What is argon laser trabeculoplasty?
Argon laser trabeculoplasty (ALT) is a procedure that uses a laser to treat some forms of glaucoma. Glaucoma is an eye disease that damages the nerve that carries visual messages to the brain (optic nerve). This is usually caused by high pressure inside the eye. Damage to the optic nerve can cause a permanent loss of vision. Glaucoma needs to be diagnosed and treated early to prevent blindness.
Normally, the fluid in the front of the eye is constantly flowing from where it is formed (the ciliary body) to the front of the eye. This fluid nourishes your eye and helps to keep its shape. The area between the iris (colored part of the eye) and the cornea (the clear outer layer on the front of the eye) is called the angle. Fluid drains out through the angle, into drainage channels, and is then reabsorbed by the body. When fluid flows out too slowly, eye pressure builds up.
When is it used?
Your eye care provider may recommend ALT after you have tried reducing the pressure in your eye with eyedrops or pills. Medicines may not lower your eye pressure enough or they may cause side effects. The procedure can lower the pressure in your eye and may help prevent more damage to the optic nerve and further loss of vision. After some time you may need to have the procedure again or you may need a different treatment.
Ask your healthcare provider about your choices for treatment and the risks.
How do I prepare for this procedure?
- Plan for your care and a ride home after the procedure.
- You may or may not need to take your regular medicines the day of the procedure, depending on what they are and when you need to take them. Tell your healthcare provider about all medicines and supplements that you take.
- Do not wear eye makeup on the day of the surgery.
- Follow any other instructions your healthcare provider gives you.
- Ask any questions you have before the procedure. You should understand what your healthcare provider is going to do. You have the right to make decisions about your healthcare and to give permission for any tests or procedures.
What happens during the procedure?
This procedure is usually done in the provider's office. The provider uses eyedrops to numb your eye. During ALT a laser is used to treat the drainage pathways in your eye. During the laser procedure, you may see a few brief flashes of light and feel some discomfort.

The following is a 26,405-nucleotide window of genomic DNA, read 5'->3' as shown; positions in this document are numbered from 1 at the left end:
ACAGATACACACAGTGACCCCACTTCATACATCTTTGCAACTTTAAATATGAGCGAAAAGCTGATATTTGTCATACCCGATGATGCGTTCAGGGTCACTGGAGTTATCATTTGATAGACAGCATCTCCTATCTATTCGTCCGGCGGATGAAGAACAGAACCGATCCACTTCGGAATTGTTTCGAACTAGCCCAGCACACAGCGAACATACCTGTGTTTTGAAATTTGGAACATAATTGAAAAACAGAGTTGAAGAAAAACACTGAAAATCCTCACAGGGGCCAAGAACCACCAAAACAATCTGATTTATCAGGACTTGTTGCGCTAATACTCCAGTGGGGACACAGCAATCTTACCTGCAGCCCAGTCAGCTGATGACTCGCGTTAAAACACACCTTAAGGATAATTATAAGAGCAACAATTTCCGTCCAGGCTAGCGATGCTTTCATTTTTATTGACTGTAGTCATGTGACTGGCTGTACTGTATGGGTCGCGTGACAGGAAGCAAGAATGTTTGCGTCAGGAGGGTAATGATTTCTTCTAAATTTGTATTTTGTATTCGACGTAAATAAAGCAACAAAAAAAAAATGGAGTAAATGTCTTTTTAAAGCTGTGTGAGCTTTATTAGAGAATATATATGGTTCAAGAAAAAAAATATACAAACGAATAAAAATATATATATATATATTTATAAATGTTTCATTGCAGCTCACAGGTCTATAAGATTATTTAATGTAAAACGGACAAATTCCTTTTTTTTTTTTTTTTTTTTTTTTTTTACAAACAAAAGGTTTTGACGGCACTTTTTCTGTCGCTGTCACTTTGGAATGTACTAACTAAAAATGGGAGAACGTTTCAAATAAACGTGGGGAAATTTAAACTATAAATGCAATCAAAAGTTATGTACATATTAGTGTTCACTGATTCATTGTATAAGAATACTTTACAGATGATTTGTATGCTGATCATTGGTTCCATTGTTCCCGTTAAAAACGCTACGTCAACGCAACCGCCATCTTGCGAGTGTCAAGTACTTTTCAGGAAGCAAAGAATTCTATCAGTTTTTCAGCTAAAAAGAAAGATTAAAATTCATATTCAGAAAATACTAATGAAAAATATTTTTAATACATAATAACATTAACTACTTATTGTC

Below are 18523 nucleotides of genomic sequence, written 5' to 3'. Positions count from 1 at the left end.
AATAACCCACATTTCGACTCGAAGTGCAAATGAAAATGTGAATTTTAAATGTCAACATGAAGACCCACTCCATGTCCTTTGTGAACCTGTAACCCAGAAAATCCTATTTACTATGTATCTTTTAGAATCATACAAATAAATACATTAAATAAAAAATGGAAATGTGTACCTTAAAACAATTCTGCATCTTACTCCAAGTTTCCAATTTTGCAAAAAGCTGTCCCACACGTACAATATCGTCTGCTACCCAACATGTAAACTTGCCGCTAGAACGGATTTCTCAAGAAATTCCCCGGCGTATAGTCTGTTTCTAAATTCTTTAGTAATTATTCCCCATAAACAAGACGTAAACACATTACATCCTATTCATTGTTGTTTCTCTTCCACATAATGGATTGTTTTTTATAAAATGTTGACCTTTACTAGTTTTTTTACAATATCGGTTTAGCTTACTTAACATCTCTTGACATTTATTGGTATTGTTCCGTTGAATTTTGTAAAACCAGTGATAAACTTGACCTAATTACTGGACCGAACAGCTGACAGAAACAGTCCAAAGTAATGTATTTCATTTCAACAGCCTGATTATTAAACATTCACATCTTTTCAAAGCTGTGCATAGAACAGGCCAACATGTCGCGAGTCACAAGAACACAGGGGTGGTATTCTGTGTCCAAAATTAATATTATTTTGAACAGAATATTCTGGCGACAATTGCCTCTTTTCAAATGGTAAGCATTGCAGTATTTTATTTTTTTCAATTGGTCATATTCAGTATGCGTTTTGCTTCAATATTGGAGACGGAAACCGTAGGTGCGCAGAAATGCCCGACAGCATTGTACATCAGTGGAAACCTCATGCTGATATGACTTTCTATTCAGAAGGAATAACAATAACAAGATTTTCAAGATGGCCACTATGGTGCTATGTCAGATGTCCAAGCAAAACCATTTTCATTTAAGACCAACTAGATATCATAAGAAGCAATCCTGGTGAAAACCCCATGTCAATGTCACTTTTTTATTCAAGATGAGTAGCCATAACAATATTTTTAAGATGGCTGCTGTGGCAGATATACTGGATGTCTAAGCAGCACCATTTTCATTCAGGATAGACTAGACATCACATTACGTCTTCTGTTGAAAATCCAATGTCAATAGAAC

The procedure usually takes less than 10 minutes. You will be able to go home the same day.
What happens after the procedure?
Your vision will probably be blurred for the rest of the day, but then it should clear. You will not need to wear an eye patch. If the blurriness does not go away within a day or if you feel any pain or discomfort, call your provider.
Several days or weeks after the procedure, the flow of fluid from your eye should improve. Improved flow usually reduces the pressure inside the eye. Your provider will want to check you regularly to see if the pressure inside your eye is getting lower. It may take 3 to 6 weeks, and sometimes longer, for the treatment to take full effect.
After the procedure you may or may not need to take medicine for glaucoma. Do not change your medicines unless instructed to do so by your eye care provider.
Ask your healthcare provider:
- How long it will take to recover
- What activities you should avoid
- How to take care of yourself at home and when you can return to your normal activities
- What symptoms or problems you should watch for and what to do if you have them
Make sure you know when you should come back for a checkup.
What are the risks of this procedure?
Your healthcare provider will explain the procedure and any risks. Although there are some risks with the laser treatment, there are fewer risks than with other types of eye surgery. Problems that could threaten your vision are rare. The most common problem with ALT is that it does not lower your eye pressure. Ask your healthcare provider how these risks apply to you.
Reviewed for medical accuracy by faculty at the Wilmer Eye Institute at Johns Hopkins. Web site: http://www.hopkinsmedicine.org/wilmer/
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